Posts Tagged ‘Enforcement’

postheadericon ESET helps law enforcement worldwide to disrupt Gamarue botnet

Throughout its monitoring of the threat, ESET found dozens of C&C servers every month. The bulk of ESET’s research was conducted late last year, with the peak of Wauchos’s activity going back approximately to that time.

The post ESET helps law enforcement worldwide to disrupt Gamarue botnet appeared first on WeLiveSecurity


postheadericon Interacting With Law Enforcement While Armed – A Legal Analysis

DISCLAIMER TO OUR LEO FRIENDS: This article is not meant to offend or insult anyone in law enforcement. It is meant to apprise the readers of their constitutional rights. Like all law enforcement, while in uniform you are an actor of the state. However, when you take off the uniform you are also a citizen fully equipped with all the same constitutional liberties as those you interact with on your job. As such, this information should be appreciated by you in your individual capacity, and hopefully respected by you when acting on behalf of the state. The readers of this article are mainly concealed firearm permit holders. Meaning, they are exceptionally law abiding citizens. It is not our intent to help criminals conceal firearms during traffic stops, we simply want to help the law abiding remain law abiding while navigating a very complicated spiderweb of firearm laws.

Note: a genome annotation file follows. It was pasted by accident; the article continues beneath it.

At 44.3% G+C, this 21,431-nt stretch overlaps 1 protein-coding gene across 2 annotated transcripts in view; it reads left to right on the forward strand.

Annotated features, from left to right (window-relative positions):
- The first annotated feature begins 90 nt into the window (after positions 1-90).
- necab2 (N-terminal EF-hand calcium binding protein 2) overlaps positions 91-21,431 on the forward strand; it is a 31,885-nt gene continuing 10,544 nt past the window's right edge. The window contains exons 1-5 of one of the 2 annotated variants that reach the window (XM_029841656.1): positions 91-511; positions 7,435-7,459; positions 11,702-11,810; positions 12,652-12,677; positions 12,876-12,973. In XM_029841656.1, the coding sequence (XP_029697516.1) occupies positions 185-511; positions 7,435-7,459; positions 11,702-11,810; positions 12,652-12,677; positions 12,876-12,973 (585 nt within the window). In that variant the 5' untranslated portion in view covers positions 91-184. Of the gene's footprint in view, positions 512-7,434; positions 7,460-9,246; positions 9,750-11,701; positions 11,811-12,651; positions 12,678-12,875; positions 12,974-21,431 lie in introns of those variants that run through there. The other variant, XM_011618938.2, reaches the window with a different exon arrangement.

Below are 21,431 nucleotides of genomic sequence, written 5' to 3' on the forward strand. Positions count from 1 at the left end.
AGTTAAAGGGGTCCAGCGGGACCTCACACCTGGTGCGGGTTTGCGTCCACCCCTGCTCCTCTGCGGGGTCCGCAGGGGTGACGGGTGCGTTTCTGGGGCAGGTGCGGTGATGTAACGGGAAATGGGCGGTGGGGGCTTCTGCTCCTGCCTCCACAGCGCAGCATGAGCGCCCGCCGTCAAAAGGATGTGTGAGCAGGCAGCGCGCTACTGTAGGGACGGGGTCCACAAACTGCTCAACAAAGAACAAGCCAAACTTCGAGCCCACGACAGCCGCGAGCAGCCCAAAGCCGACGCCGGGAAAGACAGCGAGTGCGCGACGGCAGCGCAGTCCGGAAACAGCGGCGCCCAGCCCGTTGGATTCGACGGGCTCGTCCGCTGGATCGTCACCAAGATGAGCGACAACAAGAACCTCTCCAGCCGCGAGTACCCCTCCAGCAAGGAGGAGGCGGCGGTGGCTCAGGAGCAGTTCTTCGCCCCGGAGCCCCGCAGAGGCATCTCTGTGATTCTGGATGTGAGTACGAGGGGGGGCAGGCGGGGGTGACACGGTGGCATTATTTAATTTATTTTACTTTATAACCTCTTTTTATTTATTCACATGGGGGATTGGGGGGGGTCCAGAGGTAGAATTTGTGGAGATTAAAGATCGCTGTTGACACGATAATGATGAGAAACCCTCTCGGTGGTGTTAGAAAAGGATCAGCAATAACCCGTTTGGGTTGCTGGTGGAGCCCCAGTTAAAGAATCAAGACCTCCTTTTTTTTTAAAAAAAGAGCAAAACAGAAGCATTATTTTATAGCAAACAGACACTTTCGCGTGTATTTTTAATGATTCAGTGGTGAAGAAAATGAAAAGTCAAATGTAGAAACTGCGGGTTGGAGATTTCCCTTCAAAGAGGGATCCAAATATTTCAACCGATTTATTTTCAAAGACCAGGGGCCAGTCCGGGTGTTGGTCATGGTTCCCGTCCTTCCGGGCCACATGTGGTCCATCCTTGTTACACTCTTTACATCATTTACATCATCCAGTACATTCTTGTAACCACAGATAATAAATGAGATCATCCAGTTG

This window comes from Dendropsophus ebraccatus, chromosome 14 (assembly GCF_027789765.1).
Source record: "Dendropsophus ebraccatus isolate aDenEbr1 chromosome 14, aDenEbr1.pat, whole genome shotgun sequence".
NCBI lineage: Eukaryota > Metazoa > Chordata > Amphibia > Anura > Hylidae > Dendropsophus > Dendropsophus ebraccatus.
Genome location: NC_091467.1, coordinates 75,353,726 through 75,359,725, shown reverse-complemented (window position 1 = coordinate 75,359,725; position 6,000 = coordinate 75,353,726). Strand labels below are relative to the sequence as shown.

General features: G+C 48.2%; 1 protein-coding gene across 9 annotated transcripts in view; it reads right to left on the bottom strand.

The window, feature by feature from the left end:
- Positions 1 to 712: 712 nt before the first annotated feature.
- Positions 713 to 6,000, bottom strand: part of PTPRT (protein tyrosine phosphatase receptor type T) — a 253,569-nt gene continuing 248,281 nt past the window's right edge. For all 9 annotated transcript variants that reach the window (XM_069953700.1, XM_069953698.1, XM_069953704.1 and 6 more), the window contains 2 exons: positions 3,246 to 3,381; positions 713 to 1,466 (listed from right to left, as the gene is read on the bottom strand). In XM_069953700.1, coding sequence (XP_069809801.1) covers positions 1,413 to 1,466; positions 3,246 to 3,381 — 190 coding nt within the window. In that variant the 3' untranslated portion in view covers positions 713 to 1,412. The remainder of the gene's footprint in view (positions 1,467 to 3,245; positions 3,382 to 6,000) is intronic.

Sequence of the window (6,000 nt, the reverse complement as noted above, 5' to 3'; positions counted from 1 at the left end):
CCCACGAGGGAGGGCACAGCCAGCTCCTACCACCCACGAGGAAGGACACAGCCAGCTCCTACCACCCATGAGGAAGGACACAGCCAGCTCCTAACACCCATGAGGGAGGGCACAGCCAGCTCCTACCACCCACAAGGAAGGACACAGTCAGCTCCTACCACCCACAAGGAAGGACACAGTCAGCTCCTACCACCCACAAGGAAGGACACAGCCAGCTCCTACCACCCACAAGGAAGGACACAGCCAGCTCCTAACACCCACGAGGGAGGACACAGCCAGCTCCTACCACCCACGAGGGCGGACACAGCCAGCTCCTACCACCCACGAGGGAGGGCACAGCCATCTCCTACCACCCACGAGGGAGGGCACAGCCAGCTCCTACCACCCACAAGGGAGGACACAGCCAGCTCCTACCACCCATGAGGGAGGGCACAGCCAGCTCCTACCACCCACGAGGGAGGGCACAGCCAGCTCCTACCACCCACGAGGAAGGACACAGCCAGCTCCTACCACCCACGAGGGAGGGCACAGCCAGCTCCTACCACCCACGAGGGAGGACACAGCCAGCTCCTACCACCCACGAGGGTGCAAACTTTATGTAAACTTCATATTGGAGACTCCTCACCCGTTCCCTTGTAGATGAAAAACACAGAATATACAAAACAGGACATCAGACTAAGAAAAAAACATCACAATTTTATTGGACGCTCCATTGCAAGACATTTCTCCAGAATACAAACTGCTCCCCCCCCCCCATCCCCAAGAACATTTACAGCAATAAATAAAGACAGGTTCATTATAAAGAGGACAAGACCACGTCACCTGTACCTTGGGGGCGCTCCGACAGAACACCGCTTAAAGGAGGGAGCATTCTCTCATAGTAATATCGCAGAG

Let’s have a very blunt conversation about interacting with law enforcement while in possession of a firearm. This article is not meant to focus on when a police officer has a legal right to stop you, but instead is meant to cover the less analyzed issue of what are the legal implications of informing an officer that you are carrying a firearm? I am going to offer this article from a purely legal standpoint, the same way I would advise a client. There are obviously differing opinions on how you should handle a police stop. It is not my intent to address how you should, but instead to analyze what the legal implications are of certain conduct during a stop.

Let’s start at the beginning. Relating to police stops of concealed permit holders there are three categories of states, namely:

  • Duty to Inform States: States where you are required by law to affirmatively disclose the presence of your firearm (e.g. Ohio, Michigan, etc.).